From far to close, stay calm and listen to loose. The three courtyards form a closed-loop path. Hold off before starting up. The starting point of space is also the end of space, and the multi-level spatial sequence in buildings and courtyards is integrated into new places.
The name of the building “Lin Qi Gu Yin” is taken from the sentence of an ancient book written by WANG DIBAO who lived in the Five Dynasties (907-960) .The project is independent of the periphery of the village and has a not very big volume. The house owner hopes that the house will not be isolated and closed after being built, but the atmosphere and space in the village will also be felt.
The original old house has local roof form which is double slope roofs, is the basic form of ancient houses in Jiangsu and Zhejiang province. In the project, there is no other village in the surrounding area. Local policy stipulates that the volume of new buildings cannot exceed the volume of old buildings. The architect disassembles the original building volume into several basic geometric units and combines them into a three-dimensional miniature village. The interior and exterior forms of the building are reconstructed. The roof of the building fluctuates in elevation and echoes with the mountains behind.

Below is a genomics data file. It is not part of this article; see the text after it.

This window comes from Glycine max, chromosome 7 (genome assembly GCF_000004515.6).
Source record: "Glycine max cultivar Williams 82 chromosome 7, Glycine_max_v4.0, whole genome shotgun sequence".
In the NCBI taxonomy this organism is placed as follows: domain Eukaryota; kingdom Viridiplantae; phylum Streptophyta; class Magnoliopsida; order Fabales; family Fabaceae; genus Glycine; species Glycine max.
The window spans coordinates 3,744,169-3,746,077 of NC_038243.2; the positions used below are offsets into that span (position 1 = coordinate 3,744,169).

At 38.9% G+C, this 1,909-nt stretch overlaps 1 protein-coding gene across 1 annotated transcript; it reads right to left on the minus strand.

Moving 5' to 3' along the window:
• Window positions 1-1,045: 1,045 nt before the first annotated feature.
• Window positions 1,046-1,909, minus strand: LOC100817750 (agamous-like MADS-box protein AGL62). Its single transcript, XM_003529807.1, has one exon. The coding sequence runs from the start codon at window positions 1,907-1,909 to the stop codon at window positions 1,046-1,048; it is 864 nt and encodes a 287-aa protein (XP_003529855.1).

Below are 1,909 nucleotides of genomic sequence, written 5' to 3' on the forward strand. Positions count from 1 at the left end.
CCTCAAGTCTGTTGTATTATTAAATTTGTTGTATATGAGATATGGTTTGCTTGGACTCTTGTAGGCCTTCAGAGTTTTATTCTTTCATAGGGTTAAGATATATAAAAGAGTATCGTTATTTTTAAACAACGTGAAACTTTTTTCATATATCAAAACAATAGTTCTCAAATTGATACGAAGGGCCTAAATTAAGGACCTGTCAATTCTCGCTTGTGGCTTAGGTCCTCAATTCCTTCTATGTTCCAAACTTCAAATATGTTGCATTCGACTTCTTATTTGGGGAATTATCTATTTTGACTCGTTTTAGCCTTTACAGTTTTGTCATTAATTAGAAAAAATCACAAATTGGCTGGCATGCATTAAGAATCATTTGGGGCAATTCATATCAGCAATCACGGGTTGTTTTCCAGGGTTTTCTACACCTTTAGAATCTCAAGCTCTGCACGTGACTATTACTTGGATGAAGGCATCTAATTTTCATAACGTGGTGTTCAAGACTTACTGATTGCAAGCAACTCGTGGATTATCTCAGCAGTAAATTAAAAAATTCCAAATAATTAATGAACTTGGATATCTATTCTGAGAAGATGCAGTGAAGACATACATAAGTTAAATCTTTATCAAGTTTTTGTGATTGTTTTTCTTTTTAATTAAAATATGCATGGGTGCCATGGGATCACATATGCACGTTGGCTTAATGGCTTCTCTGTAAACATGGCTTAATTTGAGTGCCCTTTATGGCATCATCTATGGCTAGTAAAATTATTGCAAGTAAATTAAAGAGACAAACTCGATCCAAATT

The house and the yard are scattered, and the pine tree in the terrace before are cleverly preserved. The middle volume of the building like a stretched out hand. The southern facade opens to a large, transparent window to the outside world where you can view bamboo forests in the distance. Renovated roof is also a scene in the mountains, attracting friends come to visit. The main body of the building recedes, hidden in the mountains and forests.
In the external environment, the house presents a vague presence forward and backward, which can not only be vaguely perceived, but also cannot be seen in the whole picture, looming.
The architect opened the ground floor space to form an overhead corridor. The corridor linkeds the courtyards back and front, while the restaurant and living room, reading area and other functions separated from each other.
Throughout the village, no matter big or small, are like natural growth, different forms, not stereotypes. The architect hopes that each “household” in the reconstructed “village” will have a different space. Different rooms, different windows; different views, different moods.
In past villages, skilled craftsmen gathered and were able to take charge of each. The construction techniques of the house, the nice design of gardens, and the planning and layout of the village were not in any way inferior to the city in many respects, leaving behind a large number of “no-design” designs.
The “oneness of man and nature” pursued by the ancients is hard to match. Perhaps we may try to let go of the form and not to construct it for architecture. It is only for the place, to interpret a purely natural relationship with nature in a modern language and integrate it into the environment and regard nature as a teacher.